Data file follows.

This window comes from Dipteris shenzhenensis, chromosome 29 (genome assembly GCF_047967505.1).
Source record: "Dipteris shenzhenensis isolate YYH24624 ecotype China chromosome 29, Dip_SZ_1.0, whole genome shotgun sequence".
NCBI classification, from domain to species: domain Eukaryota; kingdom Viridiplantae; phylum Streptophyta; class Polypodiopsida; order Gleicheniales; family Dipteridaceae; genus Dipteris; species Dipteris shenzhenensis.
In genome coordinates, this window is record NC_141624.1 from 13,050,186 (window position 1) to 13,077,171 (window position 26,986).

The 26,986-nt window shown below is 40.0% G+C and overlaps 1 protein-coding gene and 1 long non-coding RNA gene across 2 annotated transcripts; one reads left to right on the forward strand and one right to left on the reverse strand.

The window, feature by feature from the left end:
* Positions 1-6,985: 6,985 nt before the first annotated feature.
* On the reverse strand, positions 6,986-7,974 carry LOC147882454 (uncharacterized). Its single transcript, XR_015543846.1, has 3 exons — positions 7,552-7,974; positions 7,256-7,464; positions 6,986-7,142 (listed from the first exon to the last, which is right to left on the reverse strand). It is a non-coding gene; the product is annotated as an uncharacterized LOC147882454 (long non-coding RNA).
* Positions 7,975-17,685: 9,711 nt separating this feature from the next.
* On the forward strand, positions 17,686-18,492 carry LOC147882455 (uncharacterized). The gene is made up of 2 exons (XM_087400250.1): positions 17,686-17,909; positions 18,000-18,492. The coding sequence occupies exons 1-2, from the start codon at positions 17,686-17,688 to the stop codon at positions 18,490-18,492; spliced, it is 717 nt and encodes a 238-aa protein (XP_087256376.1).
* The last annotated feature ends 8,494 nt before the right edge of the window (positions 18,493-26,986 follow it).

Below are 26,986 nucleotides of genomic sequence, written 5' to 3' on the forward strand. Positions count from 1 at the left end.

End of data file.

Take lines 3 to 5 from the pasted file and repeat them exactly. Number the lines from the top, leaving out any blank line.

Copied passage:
NCBI classification, from domain to species: domain Eukaryota; kingdom Viridiplantae; phylum Streptophyta; class Polypodiopsida; order Gleicheniales; family Dipteridaceae; genus Dipteris; species Dipteris shenzhenensis.
In genome coordinates, this window is record NC_141624.1 from 13,050,186 (window position 1) to 13,077,171 (window position 26,986).

The 26,986-nt window shown below is 40.0% G+C and overlaps 1 protein-coding gene and 1 long non-coding RNA gene across 2 annotated transcripts; one reads left to right on the forward strand and one right to left on the reverse strand.